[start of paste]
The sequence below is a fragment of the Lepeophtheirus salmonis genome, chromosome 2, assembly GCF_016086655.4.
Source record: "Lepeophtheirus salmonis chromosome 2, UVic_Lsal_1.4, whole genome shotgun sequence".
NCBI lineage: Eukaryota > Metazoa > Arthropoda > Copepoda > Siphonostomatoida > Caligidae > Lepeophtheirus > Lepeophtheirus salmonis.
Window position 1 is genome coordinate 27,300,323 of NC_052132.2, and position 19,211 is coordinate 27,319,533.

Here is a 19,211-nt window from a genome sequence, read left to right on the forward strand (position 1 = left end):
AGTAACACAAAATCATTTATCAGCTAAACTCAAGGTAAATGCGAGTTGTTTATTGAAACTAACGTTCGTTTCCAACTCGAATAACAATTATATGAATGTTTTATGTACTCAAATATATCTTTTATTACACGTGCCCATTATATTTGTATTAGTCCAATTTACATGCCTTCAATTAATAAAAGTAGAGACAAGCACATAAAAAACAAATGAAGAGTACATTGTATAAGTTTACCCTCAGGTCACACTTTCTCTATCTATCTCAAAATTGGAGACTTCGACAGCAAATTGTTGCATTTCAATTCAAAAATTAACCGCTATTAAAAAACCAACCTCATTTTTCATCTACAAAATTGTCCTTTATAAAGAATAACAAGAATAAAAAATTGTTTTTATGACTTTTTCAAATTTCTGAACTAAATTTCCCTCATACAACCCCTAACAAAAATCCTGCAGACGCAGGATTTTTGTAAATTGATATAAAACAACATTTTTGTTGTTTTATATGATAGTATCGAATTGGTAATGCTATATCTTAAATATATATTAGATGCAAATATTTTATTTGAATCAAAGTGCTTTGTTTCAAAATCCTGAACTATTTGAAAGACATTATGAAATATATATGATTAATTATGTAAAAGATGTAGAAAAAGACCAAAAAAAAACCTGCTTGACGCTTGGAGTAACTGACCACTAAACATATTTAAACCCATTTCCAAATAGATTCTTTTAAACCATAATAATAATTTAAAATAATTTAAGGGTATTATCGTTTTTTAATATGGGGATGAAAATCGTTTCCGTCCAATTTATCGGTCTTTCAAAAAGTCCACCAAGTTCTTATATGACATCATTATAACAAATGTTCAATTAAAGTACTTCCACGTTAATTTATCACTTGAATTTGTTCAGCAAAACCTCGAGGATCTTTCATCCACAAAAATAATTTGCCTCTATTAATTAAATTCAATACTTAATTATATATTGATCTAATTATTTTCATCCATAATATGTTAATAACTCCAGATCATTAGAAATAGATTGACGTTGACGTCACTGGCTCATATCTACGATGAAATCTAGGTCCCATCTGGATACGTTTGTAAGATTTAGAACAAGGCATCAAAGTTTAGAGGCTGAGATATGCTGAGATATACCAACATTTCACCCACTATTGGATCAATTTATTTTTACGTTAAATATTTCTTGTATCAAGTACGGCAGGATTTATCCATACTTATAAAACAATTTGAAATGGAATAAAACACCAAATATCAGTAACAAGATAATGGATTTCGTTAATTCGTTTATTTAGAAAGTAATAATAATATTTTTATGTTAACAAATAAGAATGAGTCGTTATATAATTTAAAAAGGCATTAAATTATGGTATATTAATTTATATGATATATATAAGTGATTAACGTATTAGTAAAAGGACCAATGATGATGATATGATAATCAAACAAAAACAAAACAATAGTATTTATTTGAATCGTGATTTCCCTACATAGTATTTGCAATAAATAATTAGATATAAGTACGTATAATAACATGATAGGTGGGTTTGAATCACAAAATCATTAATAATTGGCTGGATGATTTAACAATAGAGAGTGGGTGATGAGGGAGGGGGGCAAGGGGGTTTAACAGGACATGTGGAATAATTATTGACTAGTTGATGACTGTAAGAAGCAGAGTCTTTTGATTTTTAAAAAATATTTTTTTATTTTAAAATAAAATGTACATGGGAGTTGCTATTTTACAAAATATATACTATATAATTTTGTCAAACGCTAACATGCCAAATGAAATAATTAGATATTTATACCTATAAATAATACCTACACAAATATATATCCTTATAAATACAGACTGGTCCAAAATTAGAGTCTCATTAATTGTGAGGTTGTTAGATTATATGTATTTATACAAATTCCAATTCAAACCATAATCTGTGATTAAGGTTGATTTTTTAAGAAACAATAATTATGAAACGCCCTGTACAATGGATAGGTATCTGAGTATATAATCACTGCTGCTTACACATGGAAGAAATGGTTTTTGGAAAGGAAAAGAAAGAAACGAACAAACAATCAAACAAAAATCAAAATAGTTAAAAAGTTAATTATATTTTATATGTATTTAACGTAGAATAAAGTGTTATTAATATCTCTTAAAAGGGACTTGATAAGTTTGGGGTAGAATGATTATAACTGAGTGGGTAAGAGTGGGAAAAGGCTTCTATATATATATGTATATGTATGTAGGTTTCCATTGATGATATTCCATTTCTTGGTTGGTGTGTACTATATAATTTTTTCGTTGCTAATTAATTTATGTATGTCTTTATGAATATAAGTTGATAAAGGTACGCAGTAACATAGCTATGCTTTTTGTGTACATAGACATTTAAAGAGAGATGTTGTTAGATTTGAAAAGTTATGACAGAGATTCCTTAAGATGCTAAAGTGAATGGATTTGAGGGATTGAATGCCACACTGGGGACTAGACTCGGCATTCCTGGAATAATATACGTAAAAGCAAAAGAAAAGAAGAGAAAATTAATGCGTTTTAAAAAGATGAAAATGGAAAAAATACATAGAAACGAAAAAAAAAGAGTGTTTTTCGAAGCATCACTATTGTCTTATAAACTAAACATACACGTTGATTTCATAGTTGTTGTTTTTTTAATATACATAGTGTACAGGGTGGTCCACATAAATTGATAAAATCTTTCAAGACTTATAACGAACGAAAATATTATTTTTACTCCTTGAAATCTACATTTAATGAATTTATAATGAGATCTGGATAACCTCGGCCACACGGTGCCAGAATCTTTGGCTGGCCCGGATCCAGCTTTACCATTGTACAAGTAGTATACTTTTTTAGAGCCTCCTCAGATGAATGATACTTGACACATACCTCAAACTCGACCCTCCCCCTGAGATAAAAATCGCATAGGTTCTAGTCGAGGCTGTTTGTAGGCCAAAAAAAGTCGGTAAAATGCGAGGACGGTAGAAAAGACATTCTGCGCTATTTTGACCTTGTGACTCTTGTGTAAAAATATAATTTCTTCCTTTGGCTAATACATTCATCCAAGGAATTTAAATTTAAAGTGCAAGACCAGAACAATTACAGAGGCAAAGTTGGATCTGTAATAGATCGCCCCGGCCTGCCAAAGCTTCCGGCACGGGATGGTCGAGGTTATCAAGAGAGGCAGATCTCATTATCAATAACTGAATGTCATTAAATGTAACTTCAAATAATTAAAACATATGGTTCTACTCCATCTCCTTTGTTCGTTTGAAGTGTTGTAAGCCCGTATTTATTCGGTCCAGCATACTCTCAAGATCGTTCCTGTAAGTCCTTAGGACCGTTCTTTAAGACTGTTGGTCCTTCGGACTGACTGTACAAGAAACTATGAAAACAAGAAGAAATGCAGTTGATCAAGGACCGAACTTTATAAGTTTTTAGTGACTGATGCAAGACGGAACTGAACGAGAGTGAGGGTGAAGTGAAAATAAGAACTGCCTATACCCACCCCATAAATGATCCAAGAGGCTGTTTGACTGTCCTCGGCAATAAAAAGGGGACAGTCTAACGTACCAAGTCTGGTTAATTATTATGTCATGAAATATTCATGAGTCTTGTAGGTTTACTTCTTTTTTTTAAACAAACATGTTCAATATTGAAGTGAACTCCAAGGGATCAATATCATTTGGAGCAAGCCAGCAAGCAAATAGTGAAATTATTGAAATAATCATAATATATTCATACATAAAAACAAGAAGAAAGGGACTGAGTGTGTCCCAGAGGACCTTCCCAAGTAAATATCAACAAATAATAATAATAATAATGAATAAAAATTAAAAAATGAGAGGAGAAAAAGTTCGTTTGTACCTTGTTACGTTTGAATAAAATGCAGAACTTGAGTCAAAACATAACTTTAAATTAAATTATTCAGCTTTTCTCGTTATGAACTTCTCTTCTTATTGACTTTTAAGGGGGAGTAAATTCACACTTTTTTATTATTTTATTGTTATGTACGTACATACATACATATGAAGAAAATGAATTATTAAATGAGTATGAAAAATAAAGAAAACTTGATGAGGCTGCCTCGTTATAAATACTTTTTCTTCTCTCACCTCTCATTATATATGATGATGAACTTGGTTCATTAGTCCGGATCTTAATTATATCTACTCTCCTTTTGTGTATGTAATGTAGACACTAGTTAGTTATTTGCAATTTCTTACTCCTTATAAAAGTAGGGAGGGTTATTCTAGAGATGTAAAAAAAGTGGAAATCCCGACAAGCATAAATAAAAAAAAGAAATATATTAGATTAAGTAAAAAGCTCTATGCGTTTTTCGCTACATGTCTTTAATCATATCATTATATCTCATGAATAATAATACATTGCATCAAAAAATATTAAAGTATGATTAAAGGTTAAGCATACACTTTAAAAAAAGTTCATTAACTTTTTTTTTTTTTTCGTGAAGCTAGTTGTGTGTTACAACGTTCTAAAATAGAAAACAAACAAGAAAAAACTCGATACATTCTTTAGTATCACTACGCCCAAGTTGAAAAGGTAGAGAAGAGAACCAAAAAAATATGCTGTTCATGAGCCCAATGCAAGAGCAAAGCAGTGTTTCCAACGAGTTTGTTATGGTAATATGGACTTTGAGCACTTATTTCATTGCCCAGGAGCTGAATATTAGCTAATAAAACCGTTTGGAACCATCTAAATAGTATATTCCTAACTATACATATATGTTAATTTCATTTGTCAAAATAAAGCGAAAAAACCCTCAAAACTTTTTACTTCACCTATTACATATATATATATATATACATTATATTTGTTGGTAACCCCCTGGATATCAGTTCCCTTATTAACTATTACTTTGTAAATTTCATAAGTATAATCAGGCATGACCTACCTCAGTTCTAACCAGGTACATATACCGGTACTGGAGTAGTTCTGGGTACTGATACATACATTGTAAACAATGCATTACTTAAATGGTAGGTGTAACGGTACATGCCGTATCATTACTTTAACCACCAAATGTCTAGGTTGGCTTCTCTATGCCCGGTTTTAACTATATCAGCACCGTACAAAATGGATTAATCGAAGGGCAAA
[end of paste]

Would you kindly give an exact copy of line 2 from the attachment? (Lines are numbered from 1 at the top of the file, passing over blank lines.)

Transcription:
Source record: "Lepeophtheirus salmonis chromosome 2, UVic_Lsal_1.4, whole genome shotgun sequence".